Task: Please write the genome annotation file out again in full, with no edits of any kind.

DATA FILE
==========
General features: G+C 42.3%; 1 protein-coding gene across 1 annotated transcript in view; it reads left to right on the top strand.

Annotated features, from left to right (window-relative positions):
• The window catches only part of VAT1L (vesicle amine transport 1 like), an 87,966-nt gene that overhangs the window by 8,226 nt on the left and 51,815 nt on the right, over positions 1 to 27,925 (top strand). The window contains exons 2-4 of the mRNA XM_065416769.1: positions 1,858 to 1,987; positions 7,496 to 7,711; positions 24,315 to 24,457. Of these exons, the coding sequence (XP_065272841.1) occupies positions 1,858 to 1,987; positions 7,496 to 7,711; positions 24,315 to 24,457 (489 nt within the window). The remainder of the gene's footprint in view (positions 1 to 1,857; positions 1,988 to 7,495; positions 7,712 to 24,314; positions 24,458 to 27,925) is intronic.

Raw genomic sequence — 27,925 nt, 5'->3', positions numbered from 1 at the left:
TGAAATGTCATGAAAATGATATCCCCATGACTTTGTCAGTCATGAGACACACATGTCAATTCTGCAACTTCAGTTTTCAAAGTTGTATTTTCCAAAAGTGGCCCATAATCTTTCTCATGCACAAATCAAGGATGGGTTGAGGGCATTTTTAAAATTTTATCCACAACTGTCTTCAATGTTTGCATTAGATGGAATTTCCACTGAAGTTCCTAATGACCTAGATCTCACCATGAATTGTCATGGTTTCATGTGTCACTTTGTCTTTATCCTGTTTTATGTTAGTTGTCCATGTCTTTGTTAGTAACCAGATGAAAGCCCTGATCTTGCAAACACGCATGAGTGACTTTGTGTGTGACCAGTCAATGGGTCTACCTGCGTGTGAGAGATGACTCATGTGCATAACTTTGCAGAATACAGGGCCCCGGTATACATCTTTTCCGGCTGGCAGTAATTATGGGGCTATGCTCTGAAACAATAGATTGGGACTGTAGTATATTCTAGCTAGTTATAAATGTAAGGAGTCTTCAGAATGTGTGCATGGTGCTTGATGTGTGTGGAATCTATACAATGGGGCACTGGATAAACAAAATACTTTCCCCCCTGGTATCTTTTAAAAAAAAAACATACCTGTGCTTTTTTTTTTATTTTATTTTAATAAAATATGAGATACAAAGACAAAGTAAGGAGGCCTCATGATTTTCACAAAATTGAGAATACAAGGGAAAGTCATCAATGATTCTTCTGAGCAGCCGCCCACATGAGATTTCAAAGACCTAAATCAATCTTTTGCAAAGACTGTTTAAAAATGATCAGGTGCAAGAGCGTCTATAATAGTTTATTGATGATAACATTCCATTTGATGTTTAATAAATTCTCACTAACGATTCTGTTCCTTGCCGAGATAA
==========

General features: G+C 42.3%; 1 protein-coding gene across 1 annotated transcript in view; it reads left to right on the top strand.

Annotated features, from left to right (window-relative positions):
• The window catches only part of VAT1L (vesicle amine transport 1 like), an 87,966-nt gene that overhangs the window by 8,226 nt on the left and 51,815 nt on the right, over positions 1 to 27,925 (top strand). The window contains exons 2-4 of the mRNA XM_065416769.1: positions 1,858 to 1,987; positions 7,496 to 7,711; positions 24,315 to 24,457. Of these exons, the coding sequence (XP_065272841.1) occupies positions 1,858 to 1,987; positions 7,496 to 7,711; positions 24,315 to 24,457 (489 nt within the window). The remainder of the gene's footprint in view (positions 1 to 1,857; positions 1,988 to 7,495; positions 7,712 to 24,314; positions 24,458 to 27,925) is intronic.

Raw genomic sequence — 27,925 nt, 5'->3', positions numbered from 1 at the left:
TGAAATGTCATGAAAATGATATCCCCATGACTTTGTCAGTCATGAGACACACATGTCAATTCTGCAACTTCAGTTTTCAAAGTTGTATTTTCCAAAAGTGGCCCATAATCTTTCTCATGCACAAATCAAGGATGGGTTGAGGGCATTTTTAAAATTTTATCCACAACTGTCTTCAATGTTTGCATTAGATGGAATTTCCACTGAAGTTCCTAATGACCTAGATCTCACCATGAATTGTCATGGTTTCATGTGTCACTTTGTCTTTATCCTGTTTTATGTTAGTTGTCCATGTCTTTGTTAGTAACCAGATGAAAGCCCTGATCTTGCAAACACGCATGAGTGACTTTGTGTGTGACCAGTCAATGGGTCTACCTGCGTGTGAGAGATGACTCATGTGCATAACTTTGCAGAATACAGGGCCCCGGTATACATCTTTTCCGGCTGGCAGTAATTATGGGGCTATGCTCTGAAACAATAGATTGGGACTGTAGTATATTCTAGCTAGTTATAAATGTAAGGAGTCTTCAGAATGTGTGCATGGTGCTTGATGTGTGTGGAATCTATACAATGGGGCACTGGATAAACAAAATACTTTCCCCCCTGGTATCTTTTAAAAAAAAAACATACCTGTGCTTTTTTTTTTATTTTATTTTAATAAAATATGAGATACAAAGACAAAGTAAGGAGGCCTCATGATTTTCACAAAATTGAGAATACAAGGGAAAGTCATCAATGATTCTTCTGAGCAGCCGCCCACATGAGATTTCAAAGACCTAAATCAATCTTTTGCAAAGACTGTTTAAAAATGATCAGGTGCAAGAGCGTCTATAATAGTTTATTGATGATAACATTCCATTTGATGTTTAATAAATTCTCACTAACGATTCTGTTCCTTGCCGAGATAA